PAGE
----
Vietnam is close to catching up with China as Asia's biggest oppressor of press freedom. Myanmar has reneged on a promise to draft media legislation that complies with international standards. Media freedom in Laos has stagnated alarmingly.
According to the annual review of freedom of information by global media watchdog Reporters Without Borders released Tuesday, even in democratic Asian countries such as Japan and South Korea, press restrictions have increased over the last year.
And the United States, considered a beacon of democracy, may not be setting a good example for the others. It has fallen 13 notches, one of the most significant declines, in the watchdog group's 2014 World Press Freedom Index—thanks to increased efforts to track down whistle-blowers and the sources of news leaks.
The index's annual global indicator, which measures the overall level of violations of freedom of information in 180 countries year by year, has risen slightly.
"This year, the ranking of some countries, including democracies, has been impacted by an overly broad and abusive interpretation of the concept of national security protection," Reporters Without Borders' head of research Lucie Morillon said.
China, Vietnam, and Laos were among Asian nations whose rankings dropped this year as they languish among the bottom of the table together with North Korea, which is second to last, just above Eritrea.
China's ranking fell from 173 to 175 as the ruling Chinese Communist Party ramps up online censorship and keeps in jail the largest number of journalists and netizens in the world, including Nobel laureate Liu Xiaobo.
The Reporters Without Borders report said that China’s growing economic weight is allowing it to extend its influence over the media in Hong Kong, Macau, and Taiwan, which had been largely spared political censorship until recently.
The report lamented that Beijing's increasing media restrictions have made China a "model of censorship and repression."
"Adoption of the model is unfortunately spreading in the region," it said.
Vietnam, which dropped to 174th place from 172nd, has stepped up information controls to the point of being "close to catching up with its Chinese big brother," Delphine Halgand, Reporters Without Borders' U.S. Director, said at a briefing in Washington.
Vietnam remains the world’s second largest prison for bloggers and netizens.
Of the 34 bloggers currently detained, 25 were held since January 2011, when topmost leader Nguyen Phu Trong became the Vietnamese Communist Party's general secretary, the Reporters Without Borders report said.
Hanoi took censorship to a new level in September 2013 by issuing Decree 72 banning the use of blogs and social networks to share information about news developments.
"It shows that the party is waging an all-out offensive against the new-generation Internet, which it sees as a dangerous counterweight to the domesticated traditional media."
The report also questioned whether Myanmar's reforms and democratization under President Thein Sein are beginning to run out of steam as the government struggles to resolve sectarian and ethnic conflicts.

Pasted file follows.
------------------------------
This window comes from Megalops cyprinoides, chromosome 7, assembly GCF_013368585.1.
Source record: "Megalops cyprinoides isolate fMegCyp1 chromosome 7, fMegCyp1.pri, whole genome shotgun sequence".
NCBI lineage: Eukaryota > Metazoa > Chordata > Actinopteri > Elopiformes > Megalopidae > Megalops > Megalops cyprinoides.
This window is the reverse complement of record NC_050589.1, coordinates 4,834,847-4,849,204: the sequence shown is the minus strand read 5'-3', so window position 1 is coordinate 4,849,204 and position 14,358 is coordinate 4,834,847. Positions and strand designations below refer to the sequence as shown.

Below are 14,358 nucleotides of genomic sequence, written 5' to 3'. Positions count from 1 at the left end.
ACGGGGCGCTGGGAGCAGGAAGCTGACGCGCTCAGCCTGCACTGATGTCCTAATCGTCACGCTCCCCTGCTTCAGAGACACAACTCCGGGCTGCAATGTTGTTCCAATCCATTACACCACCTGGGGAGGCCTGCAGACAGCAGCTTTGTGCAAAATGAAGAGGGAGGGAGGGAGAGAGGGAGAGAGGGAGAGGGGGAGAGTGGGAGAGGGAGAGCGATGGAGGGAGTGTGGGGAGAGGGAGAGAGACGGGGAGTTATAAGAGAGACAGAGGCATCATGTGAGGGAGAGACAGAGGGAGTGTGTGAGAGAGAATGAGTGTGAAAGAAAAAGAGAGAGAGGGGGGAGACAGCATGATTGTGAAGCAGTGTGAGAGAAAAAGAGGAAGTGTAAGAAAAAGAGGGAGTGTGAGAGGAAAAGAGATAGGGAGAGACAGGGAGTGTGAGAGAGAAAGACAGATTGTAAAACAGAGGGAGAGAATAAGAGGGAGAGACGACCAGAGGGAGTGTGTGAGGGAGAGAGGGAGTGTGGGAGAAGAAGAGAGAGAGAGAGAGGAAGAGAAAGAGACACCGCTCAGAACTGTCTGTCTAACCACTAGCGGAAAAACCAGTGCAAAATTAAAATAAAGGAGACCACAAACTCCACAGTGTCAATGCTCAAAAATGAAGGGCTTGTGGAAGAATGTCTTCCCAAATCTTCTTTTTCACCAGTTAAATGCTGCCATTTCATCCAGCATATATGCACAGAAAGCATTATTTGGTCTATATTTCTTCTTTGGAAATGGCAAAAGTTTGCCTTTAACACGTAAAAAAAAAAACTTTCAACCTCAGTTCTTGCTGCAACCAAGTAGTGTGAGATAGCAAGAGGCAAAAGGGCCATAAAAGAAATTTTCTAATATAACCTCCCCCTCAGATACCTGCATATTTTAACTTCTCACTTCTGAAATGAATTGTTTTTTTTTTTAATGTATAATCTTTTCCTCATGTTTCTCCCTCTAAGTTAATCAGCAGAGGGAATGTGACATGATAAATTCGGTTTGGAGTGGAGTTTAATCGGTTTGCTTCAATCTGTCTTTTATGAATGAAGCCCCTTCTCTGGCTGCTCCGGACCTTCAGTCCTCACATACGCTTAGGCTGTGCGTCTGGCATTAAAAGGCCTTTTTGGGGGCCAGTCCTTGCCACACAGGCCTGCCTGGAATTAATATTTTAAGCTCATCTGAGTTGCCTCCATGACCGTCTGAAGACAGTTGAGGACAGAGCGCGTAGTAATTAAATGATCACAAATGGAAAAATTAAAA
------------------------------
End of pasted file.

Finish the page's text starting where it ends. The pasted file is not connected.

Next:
While it hailed the launch of privately-owned daily newspapers as one of the big novelties of 2013 in Myanmar, it said the legislative framework for the country's media has evolved more slowly.
It pointed out that the government's promise to draft media legislation which complies with international standards "has not been kept."
Without any consultation, the government submitted a draft media law to the lower house of parliament last year that would impose clearly "unacceptable restrictions on media freedom" while the printing and publications law and the latest draft of a proposed broadcast media law also "reveal government ambivalence about real respect for fundamental rights."
Cambodia and Laos
Myanmar's ranking rose seven notches to 145 in the global index, but Reporters Without Borders said the country's reform process is nonetheless being watched with great interest elsewhere, especially in neighboring countries such as Laos, where the situation of freedom of information has "stagnated alarmingly;" in Cambodia, "where the authorities are on edge;" and in Vietnam, which is "still in the grip of authoritarian single party rule."
"The governments and population of these countries are following the development of a new regional model of governance in Burma [Myanmar], a model that is still far from proving itself."
The ranking of Laos fell to 171 from 168 and Cambodia's to 144 from 143.
North Korea, one of the hardest countries for the foreign media to cover, remains a news and information "black hole" and a "living hell" for journalists who go there, the report said.
The United States came in for harsh criticism as it plunged to 46th position from 32nd last year amid warnings that investigative journalism is under threat in the country known for its unfettered media freedom.
"Rather than pursuing journalists, the emphasis has been on going after their sources, but often using the journalist to identify them," the report said.
No fewer that eight individuals have been charged under the Espionage Act since Barack Obama became president, compared with three during President George W. Bush’s two terms, it noted.
It also cited the case of National Security Agency computer specialist Edward Snowden, who has been granted asylum in Russia after he fled exposing the mass surveillance methods developed by U.S. intelligence agencies.
"2013 will go down in history as being the worst year for for press freedom in the U.S. in modern history," James Risen, an investigative reporters with the New York Times, said at the media briefing.